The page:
Drs. David and Jeannette Hall: Endowing a legacy, inspiring passion and purpose

LouAnn Asbury
When LouAnn Asbury passed away unexpectedly in January of 2021 from complications due to COVID-19, her son Dr. David Hall, and his wife Dr. Jeannette Hall, knew they had to do something extraordinary to honor her legacy and passion for education and helping others. Just a few months later, the two established the LouAnn Asbury Scholarship in honor of David’s late mother to help support students pursing a degree in counseling within the College of Education and Human Development.

“Our goal is to carry on and acknowledge that more professionals need to be in the Southeast Texas area,” David said. “We’re hoping that this gift will help provide the education for future clinical counselors and that it helps others follow their passion in this field ––  and we want them to come to Lamar University to do it.”

Family roots run deep at LU, and within the Beaumont community, for LouAnn. Her grandfather J.C. Sparks was among the founding members of South Park Independent School District in 1891. Her parents worked as educators in South Park ISD where her father, Ray Asbury, worked as a history teacher and assistant coach for most of his life. Ray also was instrumental in the naming of South Park Junior College in 1923, which would later go on to be named Lamar College in 1932, Lamar State College of Technology in 1951 and finally Lamar University in 1971.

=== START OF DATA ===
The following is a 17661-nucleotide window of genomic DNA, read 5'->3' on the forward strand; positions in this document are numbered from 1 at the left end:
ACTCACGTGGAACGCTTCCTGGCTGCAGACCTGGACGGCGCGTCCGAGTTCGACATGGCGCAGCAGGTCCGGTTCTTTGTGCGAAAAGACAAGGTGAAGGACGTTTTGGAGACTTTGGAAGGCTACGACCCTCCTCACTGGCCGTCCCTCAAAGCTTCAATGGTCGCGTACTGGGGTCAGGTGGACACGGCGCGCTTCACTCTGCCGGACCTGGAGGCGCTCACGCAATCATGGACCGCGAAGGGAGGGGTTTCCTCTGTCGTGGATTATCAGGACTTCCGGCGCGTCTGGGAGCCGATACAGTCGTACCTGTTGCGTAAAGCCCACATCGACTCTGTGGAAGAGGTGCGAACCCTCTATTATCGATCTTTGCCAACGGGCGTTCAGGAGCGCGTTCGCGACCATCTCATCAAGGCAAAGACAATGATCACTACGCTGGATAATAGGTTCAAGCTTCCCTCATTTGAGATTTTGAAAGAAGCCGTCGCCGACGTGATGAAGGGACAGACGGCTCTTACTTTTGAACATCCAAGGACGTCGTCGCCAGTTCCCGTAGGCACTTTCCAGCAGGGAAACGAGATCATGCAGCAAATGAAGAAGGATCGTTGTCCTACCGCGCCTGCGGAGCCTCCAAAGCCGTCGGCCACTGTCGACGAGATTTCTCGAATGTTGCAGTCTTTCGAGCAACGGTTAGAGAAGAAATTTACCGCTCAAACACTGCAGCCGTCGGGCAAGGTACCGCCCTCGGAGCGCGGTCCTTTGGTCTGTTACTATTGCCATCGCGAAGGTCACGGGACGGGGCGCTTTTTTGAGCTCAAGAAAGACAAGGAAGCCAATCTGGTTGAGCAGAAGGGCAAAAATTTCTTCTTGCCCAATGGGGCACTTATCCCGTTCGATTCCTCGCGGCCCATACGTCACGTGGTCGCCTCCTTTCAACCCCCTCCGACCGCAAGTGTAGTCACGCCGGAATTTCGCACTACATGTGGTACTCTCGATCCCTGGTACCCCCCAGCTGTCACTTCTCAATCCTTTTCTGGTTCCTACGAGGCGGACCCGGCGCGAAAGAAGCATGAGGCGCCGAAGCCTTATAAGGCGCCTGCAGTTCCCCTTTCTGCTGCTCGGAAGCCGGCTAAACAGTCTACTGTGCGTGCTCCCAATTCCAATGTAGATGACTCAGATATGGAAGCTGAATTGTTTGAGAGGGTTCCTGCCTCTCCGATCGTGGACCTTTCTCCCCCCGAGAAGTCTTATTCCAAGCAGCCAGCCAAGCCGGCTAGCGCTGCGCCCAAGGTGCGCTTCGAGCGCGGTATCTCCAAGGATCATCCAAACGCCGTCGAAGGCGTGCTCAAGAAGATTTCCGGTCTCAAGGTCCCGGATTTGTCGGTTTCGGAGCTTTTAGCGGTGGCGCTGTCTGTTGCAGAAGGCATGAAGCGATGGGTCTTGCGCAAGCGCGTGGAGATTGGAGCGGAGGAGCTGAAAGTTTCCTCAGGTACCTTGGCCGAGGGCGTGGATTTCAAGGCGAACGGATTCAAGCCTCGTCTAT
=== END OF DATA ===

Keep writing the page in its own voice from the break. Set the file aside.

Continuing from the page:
“Growing up, my grandfather never considered the work that he did in education or his part in the naming of South Park Junior College, now Lamar University, as history. It was just his life,” David said. “My grandfather’s appreciation was for South Park as a whole. He was educated in South Park, he worked in South Park ISD for most of his life, he was educated at Lamar College and I think my mom also was appreciative for the education that he gained.”
Dr. David Hall

Following in her father’s footsteps, LouAnn went on to earn her Bachelor of Science degree in elementary education from Lamar University in 1973 and her Master of Divinity in 1988 from Perkins School of Theology. After working as a Methodist minister for 11 years, she decided to chase what David said is her true calling –– counseling.

LouAnn then pursued her Master of Counseling degree at Southwestern College and after graduation, she became the first counselor at the CHRISTUS St. Vincent Regional Cancer Center in Santa Fe, New Mexico. LouAnn dedicated the next 20 years of her life counseling patients, their families and providing support groups for those in need until she retired at the age of 65.
“My mother had so many careers in her lifetime, but she really felt like counseling was her true calling, her true purpose in life. Jeannette and I had decided several years ago we wanted to do something to honor my parents and my grandparents ” David said, holding back tears. “I know that my mother would be very proud of us and all that we’re doing. I think most of all, she would be glad to know that we’re working to help other people.”

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